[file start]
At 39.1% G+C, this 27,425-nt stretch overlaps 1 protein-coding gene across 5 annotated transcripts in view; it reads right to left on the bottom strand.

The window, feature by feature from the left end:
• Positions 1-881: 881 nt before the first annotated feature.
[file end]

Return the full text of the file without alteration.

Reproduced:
At 39.1% G+C, this 27,425-nt stretch overlaps 1 protein-coding gene across 5 annotated transcripts in view; it reads right to left on the bottom strand.

The window, feature by feature from the left end:
• Positions 1-881: 881 nt before the first annotated feature.